Five years ago the One Laptop per Child foundation was formed with the goal to "create educational opportunities for the world's poorest children by providing each child with a rugged, low-cost, low-power, connected laptop." The initiative began mass production of the laptops in November 2007, with partnerships with governments to distribute the laptops amongst communities. Over the last two years, 362,000 pupils and 18,000 teachers were part of the project and received access to the laptops.
The laptops offer the ability for teachers to share content with students with a local mesh wireless network, but the largest issue is that the laptops couldn't receive new educational content due to the laptops being primarily deployed in "impoverished schools and communities in areas of the world where there are no phone lines, let alone Internet services" according to a press release from Microsoft.
This is where "OneBeep," a team which entered in the "Imagine Cup" come in. The Imagine Cup is a competition run by Microsoft which encourages young people across the planet to come together and solve the world's problems and to bring out the best idea each year based on a set challenge. This years theme was "Imagine a world where technology helps solve the world's toughest problems."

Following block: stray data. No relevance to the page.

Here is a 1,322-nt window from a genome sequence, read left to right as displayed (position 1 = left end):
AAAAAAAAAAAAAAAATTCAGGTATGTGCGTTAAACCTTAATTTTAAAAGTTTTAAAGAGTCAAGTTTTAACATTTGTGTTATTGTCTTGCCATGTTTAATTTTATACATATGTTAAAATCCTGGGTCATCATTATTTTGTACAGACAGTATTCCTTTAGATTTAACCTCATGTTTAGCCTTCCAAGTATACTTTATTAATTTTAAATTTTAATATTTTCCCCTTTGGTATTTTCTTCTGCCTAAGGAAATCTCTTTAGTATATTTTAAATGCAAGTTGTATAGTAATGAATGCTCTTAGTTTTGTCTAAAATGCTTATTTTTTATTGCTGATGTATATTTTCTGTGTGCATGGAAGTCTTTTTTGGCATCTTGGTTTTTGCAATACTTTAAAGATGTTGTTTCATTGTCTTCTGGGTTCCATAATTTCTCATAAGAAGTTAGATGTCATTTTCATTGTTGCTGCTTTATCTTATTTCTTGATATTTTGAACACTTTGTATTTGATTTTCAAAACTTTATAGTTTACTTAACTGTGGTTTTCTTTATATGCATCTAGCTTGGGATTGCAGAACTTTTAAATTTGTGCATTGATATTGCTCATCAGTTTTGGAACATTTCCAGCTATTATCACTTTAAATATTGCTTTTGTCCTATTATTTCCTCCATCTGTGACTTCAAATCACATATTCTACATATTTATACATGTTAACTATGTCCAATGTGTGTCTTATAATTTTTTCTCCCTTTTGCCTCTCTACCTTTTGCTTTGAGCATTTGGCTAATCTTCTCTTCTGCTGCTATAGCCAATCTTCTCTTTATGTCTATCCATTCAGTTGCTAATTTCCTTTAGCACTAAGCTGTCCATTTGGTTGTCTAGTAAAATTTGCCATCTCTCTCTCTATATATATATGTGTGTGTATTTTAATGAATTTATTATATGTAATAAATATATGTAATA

Team OneBeep is made up of Vinny Jeet, Steve Ward, Kayo Lakadia and Chanyeol Yoo, with James Valentine from Fronde as the business mentor, and Dr. Nirmal Nair from Auckland University as the academic mentor. OneBeep came up with an innovative solution to the challenges presented in third worlds, and developed software that would "package a file of educational data as audio, to be sent over Analogue radio waves" to allow the OLPC students and teachers to receive new and updated content easier than ever before.
The radio transmissions can be received on almost any AM/FM radio which has a headphone jack, and the file is then converted back into the original file for use, which allows the laptops content to be updated with content easily and over long distances. The only new hardware needed to make the innovation work being a simple audio cable. Currently the team says they can transmit data at 1kbps, which seems slow, but in reality is much better than nothing at all. This allows a word document to be transmitted in around 10 minutes to over 5000 students in Rwanda.
The team was placed third in the Imagine Cup 2010, which is a great honor for the team and is currently working with the OLPC foundation to continue the project and plan to open-source the software in the future.
For more information, please visit the OneBeep website.